“Do Tesla AWD cars exist, and if so, what are they like?” You might be surprised how often prospective EV buyers ask this question.
For some people, AWD is essential when living in places with a lot of ice or rain. Others may want AWD as it means they get increased traction and better overall safety.
Tesla currently makes four cars:
- Model X
- Model Y
- Model S
- Model 3
Today we’ll analyze these Tesla’s to see whether or not they offer AWD and, if so, how much more expensive they are compared to their RWD counterparts.
What Is All-Wheel Drive (AWD)?
All-Wheel Drive, in a nutshell, is when a car distributes torque to both the front and rear axles. In most AWD cars, the system isn’t too complex.
The Haldex System
One of the most commonly used AWD systems is the Haldex system. Haldex is an independent manufacturer of AWD systems based in Sweden. Many mainstream car manufacturers use the system, including Ford, VW, Audi, Land Rover, Volvo, and GM.
With the Haldex system, most power is usually sent to the front wheels, with some transferred to the back. However, if the car loses traction at the front, it will send more power to the rear via the car’s computer.
You can reprogram the car’s computer to send more power to the rear if you wish; this is a common modification on vehicles such as the VW Golf R32.
Rear Wheel Exceptions
Some faster cars equipped with AWD send most of their power to the rear wheels.
Rule Of Thumb
- More power is sent to the front wheels if the rear begins to lose traction.
- More power is sent to the rear wheels to help the car handle better.
Complex AWD Systems
More complex AWD systems fitted to supercars, hypercars, and other performance cars can send different power levels to individual wheels.
Why Many Performance Cars Are Using AWD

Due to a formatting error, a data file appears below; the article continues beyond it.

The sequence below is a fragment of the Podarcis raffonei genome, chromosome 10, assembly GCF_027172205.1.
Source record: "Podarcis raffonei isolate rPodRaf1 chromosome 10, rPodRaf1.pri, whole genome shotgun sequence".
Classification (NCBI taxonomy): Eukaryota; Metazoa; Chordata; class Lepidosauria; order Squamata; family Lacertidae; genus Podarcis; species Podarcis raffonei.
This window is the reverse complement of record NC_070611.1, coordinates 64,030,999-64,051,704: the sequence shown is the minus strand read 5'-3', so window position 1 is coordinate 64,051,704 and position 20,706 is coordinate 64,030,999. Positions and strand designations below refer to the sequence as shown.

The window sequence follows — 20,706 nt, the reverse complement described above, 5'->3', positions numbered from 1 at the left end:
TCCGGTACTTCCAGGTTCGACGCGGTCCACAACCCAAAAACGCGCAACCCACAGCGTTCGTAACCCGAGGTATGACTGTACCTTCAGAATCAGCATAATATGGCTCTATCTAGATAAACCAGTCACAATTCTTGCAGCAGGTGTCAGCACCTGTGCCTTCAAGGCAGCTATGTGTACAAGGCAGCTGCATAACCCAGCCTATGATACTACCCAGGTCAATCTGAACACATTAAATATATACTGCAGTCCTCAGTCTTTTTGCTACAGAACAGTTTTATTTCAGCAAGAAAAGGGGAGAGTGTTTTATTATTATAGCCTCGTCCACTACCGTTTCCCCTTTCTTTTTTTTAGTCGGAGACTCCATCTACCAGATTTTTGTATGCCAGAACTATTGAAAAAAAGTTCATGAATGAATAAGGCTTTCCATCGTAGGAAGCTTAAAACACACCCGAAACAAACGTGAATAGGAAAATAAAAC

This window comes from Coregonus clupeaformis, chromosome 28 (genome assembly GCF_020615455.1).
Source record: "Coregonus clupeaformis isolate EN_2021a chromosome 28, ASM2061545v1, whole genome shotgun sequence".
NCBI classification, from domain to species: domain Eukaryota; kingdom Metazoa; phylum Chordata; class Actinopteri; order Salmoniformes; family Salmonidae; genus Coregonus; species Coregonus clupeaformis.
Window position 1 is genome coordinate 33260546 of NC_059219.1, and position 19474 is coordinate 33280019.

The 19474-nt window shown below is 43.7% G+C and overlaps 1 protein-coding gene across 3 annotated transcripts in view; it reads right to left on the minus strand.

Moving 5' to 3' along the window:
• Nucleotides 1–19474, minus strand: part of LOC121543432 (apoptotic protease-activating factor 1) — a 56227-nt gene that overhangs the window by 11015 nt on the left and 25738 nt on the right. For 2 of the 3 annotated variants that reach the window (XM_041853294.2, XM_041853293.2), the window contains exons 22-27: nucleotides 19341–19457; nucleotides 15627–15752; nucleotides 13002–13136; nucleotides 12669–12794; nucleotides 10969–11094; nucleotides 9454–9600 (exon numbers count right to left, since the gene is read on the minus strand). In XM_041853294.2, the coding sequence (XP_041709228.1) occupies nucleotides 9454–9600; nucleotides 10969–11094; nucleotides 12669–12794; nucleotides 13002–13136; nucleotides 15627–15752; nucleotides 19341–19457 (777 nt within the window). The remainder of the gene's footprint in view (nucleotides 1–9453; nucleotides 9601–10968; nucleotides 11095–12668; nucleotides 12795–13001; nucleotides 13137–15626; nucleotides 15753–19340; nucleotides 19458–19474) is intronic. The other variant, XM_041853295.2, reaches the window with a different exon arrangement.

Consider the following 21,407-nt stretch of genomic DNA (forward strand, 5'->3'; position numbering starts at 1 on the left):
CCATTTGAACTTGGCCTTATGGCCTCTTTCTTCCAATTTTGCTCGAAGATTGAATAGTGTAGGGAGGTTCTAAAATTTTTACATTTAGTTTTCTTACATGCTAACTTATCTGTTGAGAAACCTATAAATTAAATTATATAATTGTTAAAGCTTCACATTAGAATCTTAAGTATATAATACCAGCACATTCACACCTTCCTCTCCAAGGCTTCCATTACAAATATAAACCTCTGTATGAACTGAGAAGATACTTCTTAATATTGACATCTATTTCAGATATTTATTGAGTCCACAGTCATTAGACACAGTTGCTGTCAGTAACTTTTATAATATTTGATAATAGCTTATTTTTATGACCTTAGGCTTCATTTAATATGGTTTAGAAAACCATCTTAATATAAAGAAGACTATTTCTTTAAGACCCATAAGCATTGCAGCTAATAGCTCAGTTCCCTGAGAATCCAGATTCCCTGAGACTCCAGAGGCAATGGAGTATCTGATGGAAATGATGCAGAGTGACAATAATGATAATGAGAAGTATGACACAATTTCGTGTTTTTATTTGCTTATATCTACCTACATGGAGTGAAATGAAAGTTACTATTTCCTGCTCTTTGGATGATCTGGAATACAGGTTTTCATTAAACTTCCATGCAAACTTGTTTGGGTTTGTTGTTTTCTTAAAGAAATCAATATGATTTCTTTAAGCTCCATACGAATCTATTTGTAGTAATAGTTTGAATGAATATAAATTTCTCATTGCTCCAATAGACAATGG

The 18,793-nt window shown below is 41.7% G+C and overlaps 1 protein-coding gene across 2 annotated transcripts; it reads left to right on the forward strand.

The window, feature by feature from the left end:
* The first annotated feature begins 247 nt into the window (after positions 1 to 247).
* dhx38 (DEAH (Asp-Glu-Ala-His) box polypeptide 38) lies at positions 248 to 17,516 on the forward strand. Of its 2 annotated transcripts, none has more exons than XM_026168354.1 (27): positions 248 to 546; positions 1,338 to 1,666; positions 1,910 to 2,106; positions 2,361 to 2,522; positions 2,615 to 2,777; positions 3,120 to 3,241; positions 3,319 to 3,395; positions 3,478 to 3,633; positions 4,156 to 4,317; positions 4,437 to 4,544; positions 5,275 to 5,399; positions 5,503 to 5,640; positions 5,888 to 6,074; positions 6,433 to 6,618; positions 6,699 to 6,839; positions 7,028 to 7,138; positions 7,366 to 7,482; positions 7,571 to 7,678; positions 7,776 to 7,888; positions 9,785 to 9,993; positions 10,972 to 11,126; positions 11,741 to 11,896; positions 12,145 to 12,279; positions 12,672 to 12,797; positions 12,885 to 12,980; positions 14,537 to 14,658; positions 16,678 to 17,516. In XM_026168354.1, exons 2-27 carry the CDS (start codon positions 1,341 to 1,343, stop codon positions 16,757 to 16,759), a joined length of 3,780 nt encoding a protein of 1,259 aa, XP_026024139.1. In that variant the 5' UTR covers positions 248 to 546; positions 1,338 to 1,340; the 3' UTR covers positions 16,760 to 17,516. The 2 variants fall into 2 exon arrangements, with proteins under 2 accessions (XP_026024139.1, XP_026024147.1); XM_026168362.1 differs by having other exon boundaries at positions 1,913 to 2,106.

Many performance cars are now fitted with AWD rather than RWD or FWD since it improves traction, which means faster acceleration times, better handling, and higher top speeds. However, in some cars, such as the F90 BMW M5, you can turn off the AWD system, allowing power to move to the rear.
Confusions Between AWD And 4WD.
Many people assume AWD and 4WD are the same; this simply isn’t true.
Both AWD and 4WD cars rely on either a center-differential or transfer case to distribute power between the axles. On some 4WD vehicles, you can engage 4WD or 2WD mode manually, while in most AWD cars, you can’t, as the computer does that for you.
A 4WD system can be part or full-time, depending on the mechanics.
Part Time 4WD
If the car has a transfer case (part of the gearbox that distributes power to the axles), then it is part-time 4WD, and you must manually turn on the 4WD system. The car will distribute power evenly between the two axles when turned on.
A transfer case 4WD system is part-time because turning abilities are massively restricted when in 4WD mode. Therefore, this hinders everyday driving.
If a 4WD car utilizes a center differential, it is always on (full-time). A permanent 4WD vehicle cannot work without a center differential — the Range Rover uses this system.
So, why would a regular car use a 4WD system with a center-differential as opposed to an AWD system? The simple answer is off-road ability. The Subaru Impreza and Mitsubishi Lancer Evolution are two commonly known cars that use an advanced 4WD system with a center differential.
Most Complex 4WD System
The most complex 4WD system is probably the one Ferrari used on the FF; this system is based around a second gearbox, and 4WD is active only between 1st and 4th gear. It’s a very complex system that shares similarities to the Haldex AWD system.
How Does The Tesla AWD System Work?
If you opt for an AWD Tesla, a motor will be placed at the front and rear.
The motor setup sounds quite simple, but things get very complex when it comes to the software. The two motors increase the overall range making the car more expensive.